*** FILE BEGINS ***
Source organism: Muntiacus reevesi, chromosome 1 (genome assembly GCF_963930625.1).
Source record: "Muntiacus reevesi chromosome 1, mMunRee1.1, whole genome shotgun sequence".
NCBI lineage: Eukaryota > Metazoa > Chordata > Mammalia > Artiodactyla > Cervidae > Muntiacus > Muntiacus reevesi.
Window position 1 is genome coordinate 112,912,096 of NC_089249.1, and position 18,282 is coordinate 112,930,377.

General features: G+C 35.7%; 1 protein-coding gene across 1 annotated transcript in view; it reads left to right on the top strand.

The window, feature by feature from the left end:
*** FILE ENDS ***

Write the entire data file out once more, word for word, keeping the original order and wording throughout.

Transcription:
Source organism: Muntiacus reevesi, chromosome 1 (genome assembly GCF_963930625.1).
Source record: "Muntiacus reevesi chromosome 1, mMunRee1.1, whole genome shotgun sequence".
NCBI lineage: Eukaryota > Metazoa > Chordata > Mammalia > Artiodactyla > Cervidae > Muntiacus > Muntiacus reevesi.
Window position 1 is genome coordinate 112,912,096 of NC_089249.1, and position 18,282 is coordinate 112,930,377.

General features: G+C 35.7%; 1 protein-coding gene across 1 annotated transcript in view; it reads left to right on the top strand.

The window, feature by feature from the left end: